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Dealing with mental health during my master’s degree

Luis Manuel Ontiveros-Meza, who experienced mental health challenges during his master’s degree, offers his top tips to help students navigate their own struggles

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    Luis Manuel Ontiveros-Meza

    MA student focussing on North American Studies at the University of Bonn.
    May 17 2024
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    Last April marked the official end of my master’s studies at the University of Bonn in Germany, after struggling for five years to earn my degree. That’s right, five years!  

    I began my programme in the summer term of 2019 and finished once I handed in my thesis at the end of the winter term of 2023-24.  

    In total, I was a master’s student for 10 semesters, in a programme that usually requires four, and much of that time was spent dealing with mental health issues, confronting doubts about the future, and generally figuring out who I wanted to be once I stepped out of university.

    Of course, it’s a lifelong journey; you’re always evolving, becoming someone new. But I believe that for all of us, and especially international students, this carries a heavy weight that is often linked to mental health issues. 

    According to a 2020 study, international students are often particularly at risk of not receiving adequate mental health services during their stay abroad. 

    These issues can be worsened by the challenges of settling into another culture or not knowing how and where to ask for help, especially when dealing with feelings of anxiety or loneliness, on top of the usual stressors that are part of any academic studies. 

    Adding to this, the lockdown during the pandemic intensified many of the issues already affecting international students, and for me, this was precisely when the most difficult challenges started.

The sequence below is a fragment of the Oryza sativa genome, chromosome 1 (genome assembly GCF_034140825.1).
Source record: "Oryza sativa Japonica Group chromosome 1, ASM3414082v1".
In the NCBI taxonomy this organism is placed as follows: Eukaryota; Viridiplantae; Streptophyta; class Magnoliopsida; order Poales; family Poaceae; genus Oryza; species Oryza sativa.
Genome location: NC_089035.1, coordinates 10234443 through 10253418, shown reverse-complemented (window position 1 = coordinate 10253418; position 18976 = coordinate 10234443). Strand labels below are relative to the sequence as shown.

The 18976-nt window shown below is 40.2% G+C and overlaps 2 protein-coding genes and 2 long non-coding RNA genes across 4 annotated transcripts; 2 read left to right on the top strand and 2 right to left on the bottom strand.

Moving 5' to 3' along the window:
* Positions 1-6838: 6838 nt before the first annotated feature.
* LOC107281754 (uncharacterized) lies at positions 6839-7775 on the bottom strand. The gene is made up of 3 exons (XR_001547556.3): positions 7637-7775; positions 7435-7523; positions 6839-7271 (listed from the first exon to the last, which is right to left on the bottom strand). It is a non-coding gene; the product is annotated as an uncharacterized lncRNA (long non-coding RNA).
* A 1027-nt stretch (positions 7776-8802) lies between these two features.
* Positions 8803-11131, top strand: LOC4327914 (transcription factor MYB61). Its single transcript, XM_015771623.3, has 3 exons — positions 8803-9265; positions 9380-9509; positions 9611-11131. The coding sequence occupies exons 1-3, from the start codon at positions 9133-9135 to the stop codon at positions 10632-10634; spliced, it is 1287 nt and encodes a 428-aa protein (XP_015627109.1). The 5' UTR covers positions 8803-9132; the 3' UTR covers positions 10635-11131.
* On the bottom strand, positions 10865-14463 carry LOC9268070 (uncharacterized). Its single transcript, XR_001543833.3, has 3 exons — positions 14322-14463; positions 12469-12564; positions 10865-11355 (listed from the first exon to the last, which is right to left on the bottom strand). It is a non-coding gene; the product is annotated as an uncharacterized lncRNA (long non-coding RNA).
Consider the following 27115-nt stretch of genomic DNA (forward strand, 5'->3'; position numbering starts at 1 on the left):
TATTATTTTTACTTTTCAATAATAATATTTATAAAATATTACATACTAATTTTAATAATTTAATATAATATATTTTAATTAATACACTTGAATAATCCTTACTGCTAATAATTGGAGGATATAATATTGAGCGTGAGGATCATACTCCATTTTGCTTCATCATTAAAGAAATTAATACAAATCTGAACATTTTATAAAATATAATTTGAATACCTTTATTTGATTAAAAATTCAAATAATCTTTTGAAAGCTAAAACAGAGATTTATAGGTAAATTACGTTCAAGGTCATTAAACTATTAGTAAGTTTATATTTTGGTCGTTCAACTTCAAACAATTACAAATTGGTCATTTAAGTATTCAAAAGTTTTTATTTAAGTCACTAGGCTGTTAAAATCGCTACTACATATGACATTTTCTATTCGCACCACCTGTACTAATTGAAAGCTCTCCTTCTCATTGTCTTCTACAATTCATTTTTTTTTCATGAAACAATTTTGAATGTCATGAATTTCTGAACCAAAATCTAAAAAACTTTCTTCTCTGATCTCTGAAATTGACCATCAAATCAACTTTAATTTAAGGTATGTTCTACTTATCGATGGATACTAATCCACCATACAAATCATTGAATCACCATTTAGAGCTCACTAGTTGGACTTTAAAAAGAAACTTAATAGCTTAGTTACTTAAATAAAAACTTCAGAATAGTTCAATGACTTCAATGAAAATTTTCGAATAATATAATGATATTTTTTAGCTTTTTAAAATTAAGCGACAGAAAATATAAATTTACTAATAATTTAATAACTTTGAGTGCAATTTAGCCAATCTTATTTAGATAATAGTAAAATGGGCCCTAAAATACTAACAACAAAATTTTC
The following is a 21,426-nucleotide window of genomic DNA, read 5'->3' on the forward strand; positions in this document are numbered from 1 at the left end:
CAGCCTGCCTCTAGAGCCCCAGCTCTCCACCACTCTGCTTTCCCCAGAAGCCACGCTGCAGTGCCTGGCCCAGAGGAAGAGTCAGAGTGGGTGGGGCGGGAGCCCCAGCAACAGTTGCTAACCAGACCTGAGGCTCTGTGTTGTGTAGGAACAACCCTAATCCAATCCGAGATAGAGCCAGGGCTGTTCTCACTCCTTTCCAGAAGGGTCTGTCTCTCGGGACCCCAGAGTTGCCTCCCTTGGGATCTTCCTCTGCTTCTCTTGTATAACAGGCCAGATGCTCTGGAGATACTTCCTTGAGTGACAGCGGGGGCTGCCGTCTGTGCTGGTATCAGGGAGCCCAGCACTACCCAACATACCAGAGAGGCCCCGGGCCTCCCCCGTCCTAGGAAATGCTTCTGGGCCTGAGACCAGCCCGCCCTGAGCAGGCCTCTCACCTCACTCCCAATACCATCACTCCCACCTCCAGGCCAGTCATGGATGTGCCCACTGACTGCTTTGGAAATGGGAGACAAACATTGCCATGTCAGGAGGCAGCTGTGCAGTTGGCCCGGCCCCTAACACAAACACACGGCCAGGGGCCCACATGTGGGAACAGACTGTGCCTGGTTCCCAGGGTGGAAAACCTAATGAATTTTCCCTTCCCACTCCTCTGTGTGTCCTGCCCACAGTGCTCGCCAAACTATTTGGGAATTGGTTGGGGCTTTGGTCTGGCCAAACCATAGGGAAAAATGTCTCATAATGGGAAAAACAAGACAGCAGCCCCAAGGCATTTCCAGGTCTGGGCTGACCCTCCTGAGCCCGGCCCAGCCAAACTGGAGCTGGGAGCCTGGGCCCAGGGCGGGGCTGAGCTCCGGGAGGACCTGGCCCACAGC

While the impacts were not obvious at first, at the end of 2020, I was diagnosed with severe depression, which was the main setback to finishing my studies on time. However, what I also experienced then was a profound paralysis about what to do after I finished university, and whether it made sense for me to finish at all. 

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    I didn’t know what career was a fit for me, if any. I underwent a deep and repeated crisis of spiritual faith. I was living in a different culture, without friends and unable to speak German fluently. I was also dealing with constant changes to my existing relationships.  

    Few of us really have the privilege of being certain about the job or career path we will go into after our studies, and any personal or social expectations we’ve internalised become almost unbearable to deal with when already struggling with mental health. 

    So, if you find yourself in a similar situation, and if you’ve been working on your studies for a while without a possible end in sight, let me tell you some things that worked for me. These might not work the same for everyone, as we all have different experiences with mental health. 

    But my first piece of advice is to know and acknowledge that your situation is unique, but still seek out those who have been in a similar position and listen to them. Listen to yourself and be forgiving towards yourself if you can’t get as much done as you would’ve expected.  

    In times of great uncertainty, it is important to learn the skills of patience and perception. Things will get better. You will find your way out of this maze.  

    Second, do whatever you can to find and meet interesting people. It might not seem like it, but you are already doing a lot of networking just by being at university and following your interests, even if they’re only hobbies at this point.  

    Finally, have a toolbox of concrete actions you can take when you feel at your worst. For this, I recommend the website This website provides the user with a self-care game that guides them through a series of questions to help practise self-care. It’s particularly beneficial for those struggling with self-care, executive dysfunction and interpreting internal signals. 

    In reality, every international student probably goes through a period of crisis at some point during their studies. You can always reach out to the student council, the international office and to professors. The university will help you to find the resources that work for you. 

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